There have been several incredible coaches throughout NFL history, but some haven't fared so well in the playoffs.
Browse through the records and you'll discover some shocking information: George Allen, the former coach of the Los Angeles Rams and Washington Redskins, had a career winning percentage of .712, but was 2-7 in the playoffs. Former Raiders coach Bill Callahan had a better winning percentage than Bill Cowher in the postseason, and even with the Super Bowl he won, Tony Dungy had a 9-10 record in the playoffs.
If you based it just on winning percentage alone, you would be stunned to see which coaches ranked ahead of others. It begs the question: Who are the greatest playoff coaches in NFL history? Does Bill Belichick rank ahead of Vince Lombardi? Where does Bill Walsh rank?
Let's go after it and tackle this. Here are the 25 best playoff coaches in NFL history:
Wyche had a sub-.500 record (84-107) during his time at Cincinnati and Tampa Bay, but he did go 3-2 in the playoffs and led the Bengals to a 12-4 record in 1988 and the AFC championship.
His postseason winning percentage is ahead of Bill Parcells, but you would be ridiculous to rank him ahead of The Big Tuna.
The Ravens coach had a career record of 80-64 (.556), which includes a 5-3 record in the playoffs. He won one conference championship, and led the Ravens to a 34-7 victory over the Giants in Super Bowl XXXV.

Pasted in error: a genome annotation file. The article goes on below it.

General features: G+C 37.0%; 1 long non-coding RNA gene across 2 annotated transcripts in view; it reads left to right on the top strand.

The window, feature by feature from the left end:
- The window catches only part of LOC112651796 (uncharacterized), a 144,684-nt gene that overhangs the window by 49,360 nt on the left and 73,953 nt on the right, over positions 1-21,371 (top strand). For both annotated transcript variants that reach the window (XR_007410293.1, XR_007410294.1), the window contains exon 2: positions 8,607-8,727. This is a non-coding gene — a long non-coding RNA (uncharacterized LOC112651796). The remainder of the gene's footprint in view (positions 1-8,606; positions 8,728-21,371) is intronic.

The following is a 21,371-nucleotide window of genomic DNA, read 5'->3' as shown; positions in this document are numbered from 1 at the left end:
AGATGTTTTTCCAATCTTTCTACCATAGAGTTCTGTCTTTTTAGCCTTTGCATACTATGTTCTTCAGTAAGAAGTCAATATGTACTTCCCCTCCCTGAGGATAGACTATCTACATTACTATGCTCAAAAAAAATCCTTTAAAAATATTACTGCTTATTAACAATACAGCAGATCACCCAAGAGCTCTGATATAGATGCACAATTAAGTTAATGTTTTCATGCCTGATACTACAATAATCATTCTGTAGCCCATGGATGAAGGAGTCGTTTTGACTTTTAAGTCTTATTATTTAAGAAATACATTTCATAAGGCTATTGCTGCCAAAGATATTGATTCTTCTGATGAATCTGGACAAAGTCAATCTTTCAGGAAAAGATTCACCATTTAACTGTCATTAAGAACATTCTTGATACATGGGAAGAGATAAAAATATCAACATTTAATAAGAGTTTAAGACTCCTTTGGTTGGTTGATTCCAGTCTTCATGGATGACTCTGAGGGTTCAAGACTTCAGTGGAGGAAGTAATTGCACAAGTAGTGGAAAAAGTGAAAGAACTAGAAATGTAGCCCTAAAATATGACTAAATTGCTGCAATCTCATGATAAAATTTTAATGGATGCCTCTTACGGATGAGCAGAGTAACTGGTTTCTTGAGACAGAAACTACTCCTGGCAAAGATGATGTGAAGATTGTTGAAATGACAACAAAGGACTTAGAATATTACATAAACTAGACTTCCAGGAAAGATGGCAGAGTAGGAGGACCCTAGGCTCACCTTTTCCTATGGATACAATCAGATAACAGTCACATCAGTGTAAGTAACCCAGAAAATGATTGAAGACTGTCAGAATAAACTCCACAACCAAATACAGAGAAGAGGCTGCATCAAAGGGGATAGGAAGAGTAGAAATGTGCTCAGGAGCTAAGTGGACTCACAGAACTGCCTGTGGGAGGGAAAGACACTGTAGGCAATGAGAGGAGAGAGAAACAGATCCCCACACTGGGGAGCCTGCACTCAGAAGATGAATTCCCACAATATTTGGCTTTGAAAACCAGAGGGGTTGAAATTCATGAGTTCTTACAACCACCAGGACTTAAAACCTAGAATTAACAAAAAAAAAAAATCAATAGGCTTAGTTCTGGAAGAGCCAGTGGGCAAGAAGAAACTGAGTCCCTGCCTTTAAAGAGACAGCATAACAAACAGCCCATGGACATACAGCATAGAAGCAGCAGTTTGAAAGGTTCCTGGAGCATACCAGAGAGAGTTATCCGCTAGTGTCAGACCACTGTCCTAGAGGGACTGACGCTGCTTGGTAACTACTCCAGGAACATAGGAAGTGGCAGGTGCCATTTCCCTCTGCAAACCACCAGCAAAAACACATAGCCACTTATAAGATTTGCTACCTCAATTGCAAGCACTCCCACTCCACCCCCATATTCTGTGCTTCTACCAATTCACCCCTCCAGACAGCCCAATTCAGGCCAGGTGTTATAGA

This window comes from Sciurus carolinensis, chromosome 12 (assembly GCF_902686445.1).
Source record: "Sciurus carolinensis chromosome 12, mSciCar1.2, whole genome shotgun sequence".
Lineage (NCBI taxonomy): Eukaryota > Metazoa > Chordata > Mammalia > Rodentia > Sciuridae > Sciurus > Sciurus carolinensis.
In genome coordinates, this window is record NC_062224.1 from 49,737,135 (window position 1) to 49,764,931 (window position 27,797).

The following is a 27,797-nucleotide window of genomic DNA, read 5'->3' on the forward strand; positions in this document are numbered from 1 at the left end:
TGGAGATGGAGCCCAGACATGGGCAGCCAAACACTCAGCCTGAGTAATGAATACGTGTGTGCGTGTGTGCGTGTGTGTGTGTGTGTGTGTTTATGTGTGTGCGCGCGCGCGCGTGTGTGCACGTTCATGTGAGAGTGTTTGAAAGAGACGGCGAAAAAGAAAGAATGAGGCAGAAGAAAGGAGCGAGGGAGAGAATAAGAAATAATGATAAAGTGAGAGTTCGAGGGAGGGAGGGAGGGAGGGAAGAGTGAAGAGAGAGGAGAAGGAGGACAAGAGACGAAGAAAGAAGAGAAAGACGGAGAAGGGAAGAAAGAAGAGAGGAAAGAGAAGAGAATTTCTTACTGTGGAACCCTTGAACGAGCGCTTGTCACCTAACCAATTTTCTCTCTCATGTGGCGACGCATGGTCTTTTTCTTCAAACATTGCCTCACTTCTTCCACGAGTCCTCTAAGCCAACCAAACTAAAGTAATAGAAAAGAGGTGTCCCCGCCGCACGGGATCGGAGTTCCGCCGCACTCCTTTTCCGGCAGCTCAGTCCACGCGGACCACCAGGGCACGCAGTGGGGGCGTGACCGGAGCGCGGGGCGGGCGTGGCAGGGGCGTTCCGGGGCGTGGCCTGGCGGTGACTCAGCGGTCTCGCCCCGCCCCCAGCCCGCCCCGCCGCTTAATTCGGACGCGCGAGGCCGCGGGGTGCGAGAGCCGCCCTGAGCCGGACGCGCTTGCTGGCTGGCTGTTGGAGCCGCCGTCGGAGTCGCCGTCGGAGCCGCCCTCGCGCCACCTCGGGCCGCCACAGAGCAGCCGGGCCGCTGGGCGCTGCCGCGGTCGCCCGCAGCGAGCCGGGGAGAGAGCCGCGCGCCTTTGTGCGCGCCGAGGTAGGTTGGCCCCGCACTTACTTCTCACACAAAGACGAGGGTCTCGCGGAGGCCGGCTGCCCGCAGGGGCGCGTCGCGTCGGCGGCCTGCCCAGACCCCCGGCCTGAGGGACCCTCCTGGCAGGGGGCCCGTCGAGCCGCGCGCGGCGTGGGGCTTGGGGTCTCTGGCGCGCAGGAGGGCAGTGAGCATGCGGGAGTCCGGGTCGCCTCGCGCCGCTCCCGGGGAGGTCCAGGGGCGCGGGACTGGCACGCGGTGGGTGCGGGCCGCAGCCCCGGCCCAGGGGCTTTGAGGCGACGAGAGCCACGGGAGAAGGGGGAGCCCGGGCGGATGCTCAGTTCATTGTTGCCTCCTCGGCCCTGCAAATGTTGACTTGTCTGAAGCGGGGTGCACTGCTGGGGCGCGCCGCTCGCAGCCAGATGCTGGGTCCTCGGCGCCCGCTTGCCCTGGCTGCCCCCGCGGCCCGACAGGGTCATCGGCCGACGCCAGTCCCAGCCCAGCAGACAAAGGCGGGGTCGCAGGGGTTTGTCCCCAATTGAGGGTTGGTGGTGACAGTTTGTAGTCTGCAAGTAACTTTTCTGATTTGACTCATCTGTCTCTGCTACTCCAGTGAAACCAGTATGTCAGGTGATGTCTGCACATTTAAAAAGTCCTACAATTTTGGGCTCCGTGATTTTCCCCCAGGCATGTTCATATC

"Chucky" is 95-81 in the NFL (.540) and 5-4 in the postseason, winning one conference championship and a Super Bowl with Tampa Bay. What's crazy: Gruden's got a better postseason winning percentage than Don Shula.
Definitely one of the game's more passionate coaches, Vermeil had a record of 120-109 in stops with the Eagles, Rams and Chiefs. He went 6-5 in the postseason (.545), winning two conference championships and a Super Bowl with the Rams in 1999.
One of the classiest coaches in the NFL, Levy finished with a career record of 143-112 and coached in 19 playoff games with the Buffalo Bills. He had a record of 11-8 (.579) in the postseason, including four conference championships.
His Bills teams had talented players like Jim Kelly, Thurmon Thomas and Andre Reed, but any shot at a world title was squashed by Super Bowl losses to the Dallas Cowboys and "The Triplets," among others.
The current Washington Redskins coach is 152-108, including an 8-5 mark in the playoffs. As coach of the Broncos, he led the team to two conference championships and consecutive Super Bowls.